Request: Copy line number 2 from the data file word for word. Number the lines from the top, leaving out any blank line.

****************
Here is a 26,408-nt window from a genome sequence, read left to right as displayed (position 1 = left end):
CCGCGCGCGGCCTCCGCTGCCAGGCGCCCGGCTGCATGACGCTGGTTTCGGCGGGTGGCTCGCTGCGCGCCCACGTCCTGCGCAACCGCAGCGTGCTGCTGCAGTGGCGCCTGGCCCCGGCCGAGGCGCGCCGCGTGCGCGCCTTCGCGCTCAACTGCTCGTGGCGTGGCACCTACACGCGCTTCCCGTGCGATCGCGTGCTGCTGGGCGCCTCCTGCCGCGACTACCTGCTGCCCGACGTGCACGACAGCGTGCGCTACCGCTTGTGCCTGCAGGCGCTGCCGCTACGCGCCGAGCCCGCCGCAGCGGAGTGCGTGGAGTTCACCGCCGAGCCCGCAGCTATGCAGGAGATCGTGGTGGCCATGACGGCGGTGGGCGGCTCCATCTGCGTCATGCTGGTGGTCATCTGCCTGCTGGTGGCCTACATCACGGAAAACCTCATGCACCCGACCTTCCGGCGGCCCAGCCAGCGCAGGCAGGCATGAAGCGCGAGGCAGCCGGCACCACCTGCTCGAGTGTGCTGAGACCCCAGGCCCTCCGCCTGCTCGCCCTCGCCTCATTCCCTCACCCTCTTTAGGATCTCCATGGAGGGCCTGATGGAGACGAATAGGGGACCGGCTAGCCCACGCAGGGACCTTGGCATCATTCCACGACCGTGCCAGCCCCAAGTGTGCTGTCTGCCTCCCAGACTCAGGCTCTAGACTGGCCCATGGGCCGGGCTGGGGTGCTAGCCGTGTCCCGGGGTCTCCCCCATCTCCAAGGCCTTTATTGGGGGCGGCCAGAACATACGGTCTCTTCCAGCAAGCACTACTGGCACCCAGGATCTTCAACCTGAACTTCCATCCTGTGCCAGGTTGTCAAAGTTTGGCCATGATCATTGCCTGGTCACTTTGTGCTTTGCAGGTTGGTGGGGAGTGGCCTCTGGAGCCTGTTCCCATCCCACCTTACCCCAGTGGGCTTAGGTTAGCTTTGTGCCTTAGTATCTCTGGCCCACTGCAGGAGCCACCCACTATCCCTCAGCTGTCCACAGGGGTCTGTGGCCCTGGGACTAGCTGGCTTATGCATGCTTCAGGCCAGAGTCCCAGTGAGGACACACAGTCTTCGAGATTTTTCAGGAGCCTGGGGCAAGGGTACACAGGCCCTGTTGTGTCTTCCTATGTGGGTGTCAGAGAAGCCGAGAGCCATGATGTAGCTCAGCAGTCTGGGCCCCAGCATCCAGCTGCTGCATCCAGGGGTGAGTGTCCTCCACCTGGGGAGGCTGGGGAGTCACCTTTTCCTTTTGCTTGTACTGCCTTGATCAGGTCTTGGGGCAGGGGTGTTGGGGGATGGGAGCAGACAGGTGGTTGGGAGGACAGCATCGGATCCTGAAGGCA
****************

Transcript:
CCGCGCGCGGCCTCCGCTGCCAGGCGCCCGGCTGCATGACGCTGGTTTCGGCGGGTGGCTCGCTGCGCGCCCACGTCCTGCGCAACCGCAGCGTGCTGCTGCAGTGGCGCCTGGCCCCGGCCGAGGCGCGCCGCGTGCGCGCCTTCGCGCTCAACTGCTCGTGGCGTGGCACCTACACGCGCTTCCCGTGCGATCGCGTGCTGCTGGGCGCCTCCTGCCGCGACTACCTGCTGCCCGACGTGCACGACAGCGTGCGCTACCGCTTGTGCCTGCAGGCGCTGCCGCTACGCGCCGAGCCCGCCGCAGCGGAGTGCGTGGAGTTCACCGCCGAGCCCGCAGCTATGCAGGAGATCGTGGTGGCCATGACGGCGGTGGGCGGCTCCATCTGCGTCATGCTGGTGGTCATCTGCCTGCTGGTGGCCTACATCACGGAAAACCTCATGCACCCGACCTTCCGGCGGCCCAGCCAGCGCAGGCAGGCATGAAGCGCGAGGCAGCCGGCACCACCTGCTCGAGTGTGCTGAGACCCCAGGCCCTCCGCCTGCTCGCCCTCGCCTCATTCCCTCACCCTCTTTAGGATCTCCATGGAGGGCCTGATGGAGACGAATAGGGGACCGGCTAGCCCACGCAGGGACCTTGGCATCATTCCACGACCGTGCCAGCCCCAAGTGTGCTGTCTGCCTCCCAGACTCAGGCTCTAGACTGGCCCATGGGCCGGGCTGGGGTGCTAGCCGTGTCCCGGGGTCTCCCCCATCTCCAAGGCCTTTATTGGGGGCGGCCAGAACATACGGTCTCTTCCAGCAAGCACTACTGGCACCCAGGATCTTCAACCTGAACTTCCATCCTGTGCCAGGTTGTCAAAGTTTGGCCATGATCATTGCCTGGTCACTTTGTGCTTTGCAGGTTGGTGGGGAGTGGCCTCTGGAGCCTGTTCCCATCCCACCTTACCCCAGTGGGCTTAGGTTAGCTTTGTGCCTTAGTATCTCTGGCCCACTGCAGGAGCCACCCACTATCCCTCAGCTGTCCACAGGGGTCTGTGGCCCTGGGACTAGCTGGCTTATGCATGCTTCAGGCCAGAGTCCCAGTGAGGACACACAGTCTTCGAGATTTTTCAGGAGCCTGGGGCAAGGGTACACAGGCCCTGTTGTGTCTTCCTATGTGGGTGTCAGAGAAGCCGAGAGCCATGATGTAGCTCAGCAGTCTGGGCCCCAGCATCCAGCTGCTGCATCCAGGGGTGAGTGTCCTCCACCTGGGGAGGCTGGGGAGTCACCTTTTCCTTTTGCTTGTACTGCCTTGATCAGGTCTTGGGGCAGGGGTGTTGGGGGATGGGAGCAGACAGGTGGTTGGGAGGACAGCATCGGATCCTGAAGGCA